I Choose Who I Link To
I received this e-mail recently:
From: Andrew Larson <firstname.lastname@example.org>
Subject: Links removal request to WebHostingGeeks.com from http://philarcher.org - Important!
Dear webmaster of http://philarcher.org, we operate WebHostingGeeks.com.
You have a link to http://webhostinggeeks.com various pages on your site, particularly here: http://philarcher.org/tools/skypescribe/.
As you probably heard Google has released the new algorithms update "Panda 4.0" that targets low quality links. Google has defined that the link to WebHostingGeeks.com on http://philarcher.org as low quality and therefore hurts us as well as your site in the ranking of search results.
To avoid Google penalty simply remove ALL links to http://webhostinggeeks.com from your site.
If you need help to remove the links simply reply back to me and I will be happy to assist personally.
This is NOT SPAM - this is true human link removal request. We respect your privacy. To prevent us sending email in the future simply unsubscribe here: http://webhostinggeeks.com/unsubscribe/.
This raises a number of issues:
- who I link to is entirely up to me, not the person I link to or Google;
- I included the link for a reason - it links to a Serbo-Croat translation of that page — which sounds like a pretty good reason to link to it I think (the link is reciprocal);
- does Mr Larson honestly think the way to get me to do anything he wants me to is to refer to the link as low quality?
- and if this is NOT SPAM - how come there's an unsubscribe link at the end?
Of all of these, the first one is the most important. The Web Architecture issue at stake is described well by Jeremy Palmer in his blog post Google is Breaking the Internet. I don't link to anyone for SEO reasons and I don't ask anyone to link to me for SEO reasons. I link because the thing at the end of the link is relevant to what I'm saying. You may disagree with my judgement, that's your pergoative, but this is my Web site and editorial control rests entirely with me. If we allow ourselves to be beholden to Google, or anyone else, to limit how we may use the Web then we will damage the Web itself. I'm not prepared to do that.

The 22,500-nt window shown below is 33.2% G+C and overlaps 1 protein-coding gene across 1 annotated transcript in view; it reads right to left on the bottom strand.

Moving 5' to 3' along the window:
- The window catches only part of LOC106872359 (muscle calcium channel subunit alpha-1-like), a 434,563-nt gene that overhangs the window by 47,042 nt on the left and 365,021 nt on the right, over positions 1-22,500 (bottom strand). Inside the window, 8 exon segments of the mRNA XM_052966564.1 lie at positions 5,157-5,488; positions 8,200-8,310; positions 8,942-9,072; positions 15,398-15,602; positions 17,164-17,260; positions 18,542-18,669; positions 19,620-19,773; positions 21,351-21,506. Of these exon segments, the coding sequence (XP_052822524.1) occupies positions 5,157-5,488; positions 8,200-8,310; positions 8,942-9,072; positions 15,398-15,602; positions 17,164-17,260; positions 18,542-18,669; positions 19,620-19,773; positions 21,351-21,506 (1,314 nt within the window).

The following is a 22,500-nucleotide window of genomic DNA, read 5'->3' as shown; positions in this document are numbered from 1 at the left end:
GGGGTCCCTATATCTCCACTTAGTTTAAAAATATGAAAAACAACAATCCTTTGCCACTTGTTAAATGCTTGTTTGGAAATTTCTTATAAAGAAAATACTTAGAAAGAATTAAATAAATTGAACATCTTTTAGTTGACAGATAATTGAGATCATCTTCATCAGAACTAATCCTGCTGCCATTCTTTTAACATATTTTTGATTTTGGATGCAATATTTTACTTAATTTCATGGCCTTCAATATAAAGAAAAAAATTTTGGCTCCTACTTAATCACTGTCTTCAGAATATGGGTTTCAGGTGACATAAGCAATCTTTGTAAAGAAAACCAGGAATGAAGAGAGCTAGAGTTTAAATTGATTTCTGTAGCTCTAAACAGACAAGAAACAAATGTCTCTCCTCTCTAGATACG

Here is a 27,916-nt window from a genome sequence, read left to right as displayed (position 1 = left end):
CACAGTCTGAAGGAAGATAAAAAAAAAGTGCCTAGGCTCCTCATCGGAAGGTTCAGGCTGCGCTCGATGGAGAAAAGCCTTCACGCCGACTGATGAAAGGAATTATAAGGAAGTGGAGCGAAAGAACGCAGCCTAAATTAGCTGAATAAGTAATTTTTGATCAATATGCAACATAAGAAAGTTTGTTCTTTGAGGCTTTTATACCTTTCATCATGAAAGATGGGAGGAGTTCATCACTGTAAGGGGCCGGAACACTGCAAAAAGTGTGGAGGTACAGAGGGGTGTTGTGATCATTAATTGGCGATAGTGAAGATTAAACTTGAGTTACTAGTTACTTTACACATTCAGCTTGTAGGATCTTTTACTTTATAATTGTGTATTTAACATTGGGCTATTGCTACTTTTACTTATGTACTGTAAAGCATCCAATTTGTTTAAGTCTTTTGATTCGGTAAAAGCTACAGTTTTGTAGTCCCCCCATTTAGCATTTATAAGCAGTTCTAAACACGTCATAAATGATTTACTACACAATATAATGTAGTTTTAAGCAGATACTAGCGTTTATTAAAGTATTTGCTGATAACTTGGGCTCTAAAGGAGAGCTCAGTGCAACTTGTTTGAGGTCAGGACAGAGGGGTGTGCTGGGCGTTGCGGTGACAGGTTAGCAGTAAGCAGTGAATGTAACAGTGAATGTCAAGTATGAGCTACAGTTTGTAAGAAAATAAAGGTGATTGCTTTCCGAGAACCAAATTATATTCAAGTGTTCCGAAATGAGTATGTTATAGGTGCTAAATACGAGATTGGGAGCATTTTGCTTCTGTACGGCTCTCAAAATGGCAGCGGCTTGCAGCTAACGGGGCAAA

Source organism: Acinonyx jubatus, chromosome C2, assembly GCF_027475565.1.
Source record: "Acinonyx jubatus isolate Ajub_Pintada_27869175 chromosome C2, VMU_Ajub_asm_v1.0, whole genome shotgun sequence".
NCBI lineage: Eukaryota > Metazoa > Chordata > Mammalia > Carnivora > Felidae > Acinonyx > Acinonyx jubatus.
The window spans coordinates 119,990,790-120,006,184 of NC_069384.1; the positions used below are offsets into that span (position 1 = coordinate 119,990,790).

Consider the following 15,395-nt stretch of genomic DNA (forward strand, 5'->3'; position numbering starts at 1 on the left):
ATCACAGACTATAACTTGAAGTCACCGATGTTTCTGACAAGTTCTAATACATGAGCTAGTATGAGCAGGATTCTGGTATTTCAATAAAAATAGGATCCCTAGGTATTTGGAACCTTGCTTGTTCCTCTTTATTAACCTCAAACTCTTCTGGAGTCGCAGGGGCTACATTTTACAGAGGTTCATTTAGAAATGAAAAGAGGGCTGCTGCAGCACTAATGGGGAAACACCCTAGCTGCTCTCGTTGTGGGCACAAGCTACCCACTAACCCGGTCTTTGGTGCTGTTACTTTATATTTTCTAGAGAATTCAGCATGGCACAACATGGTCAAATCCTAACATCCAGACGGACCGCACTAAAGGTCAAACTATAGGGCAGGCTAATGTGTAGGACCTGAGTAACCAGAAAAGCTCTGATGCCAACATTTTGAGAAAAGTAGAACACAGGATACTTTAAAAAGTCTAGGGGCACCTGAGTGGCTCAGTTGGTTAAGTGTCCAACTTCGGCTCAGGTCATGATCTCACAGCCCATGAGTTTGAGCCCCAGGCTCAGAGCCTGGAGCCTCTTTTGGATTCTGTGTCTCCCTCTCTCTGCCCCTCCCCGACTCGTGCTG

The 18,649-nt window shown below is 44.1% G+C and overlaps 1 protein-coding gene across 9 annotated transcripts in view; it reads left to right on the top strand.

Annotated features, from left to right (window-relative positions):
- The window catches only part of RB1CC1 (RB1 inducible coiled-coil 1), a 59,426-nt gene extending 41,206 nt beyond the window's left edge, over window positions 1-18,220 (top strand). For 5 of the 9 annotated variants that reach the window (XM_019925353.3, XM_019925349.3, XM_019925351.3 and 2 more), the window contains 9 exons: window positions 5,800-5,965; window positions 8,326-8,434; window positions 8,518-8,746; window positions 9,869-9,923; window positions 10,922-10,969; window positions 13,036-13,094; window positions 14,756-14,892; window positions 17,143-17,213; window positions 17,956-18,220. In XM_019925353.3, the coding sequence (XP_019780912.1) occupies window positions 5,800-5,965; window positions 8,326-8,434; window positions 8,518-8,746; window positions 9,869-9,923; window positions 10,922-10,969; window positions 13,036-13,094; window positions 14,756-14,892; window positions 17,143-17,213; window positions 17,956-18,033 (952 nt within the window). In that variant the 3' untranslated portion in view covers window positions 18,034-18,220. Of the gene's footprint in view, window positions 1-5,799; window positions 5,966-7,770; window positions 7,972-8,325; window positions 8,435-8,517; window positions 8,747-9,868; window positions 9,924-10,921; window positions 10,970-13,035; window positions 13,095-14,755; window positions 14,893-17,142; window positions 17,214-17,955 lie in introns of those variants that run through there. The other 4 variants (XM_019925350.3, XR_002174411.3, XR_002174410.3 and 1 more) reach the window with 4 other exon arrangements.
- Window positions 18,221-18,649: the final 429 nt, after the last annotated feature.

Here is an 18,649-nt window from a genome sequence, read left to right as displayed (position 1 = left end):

So no Mr Larson, I will not remove the link to your site. If that hurts your Google ranking then that's an issue between you and Google.
Reaction on Twitter
I tweeted a link to this page:
By me: a short rant on why requests to remove links that some algorithm decides are of 'low quality' are contemptuous http://t.co/VyizALSCfb— Phil Archer (@philarcher1) May 25, 2014
And got a good number of rewteets and favourites - thanks everyone.
@philarcher1 That's the weirdest request I have ever seen. Ironically, you have linked to their low quality links again cc @WebHostGeeks— Paul Walsh (@Paul__Walsh) May 25, 2014
"If we are beholden to Google, or else, on how we may use the Web then we will damage the Web itself" by @philarcher1 http://t.co/hjPk9HuJUU— Coralie Mercier (@koalie) May 25, 2014
@philarcher1 incomprehensible! (And thanks for the shout-out to #WebArch - definitely a high-quality link!)— Daniel Appelquist (@torgo) May 25, 2014
How come there's an unsubscribe link at the end, if this is not spam? ~ @PhilArcher1— Pat LaVarre (@pelavarre) May 25, 2014
@philarcher1 LOL at “As you probably heard...” As if everyone *else* is so slimy they need to keep up on Google's antispam measures.— Jesse Ruderman (@jruderman) May 26, 2014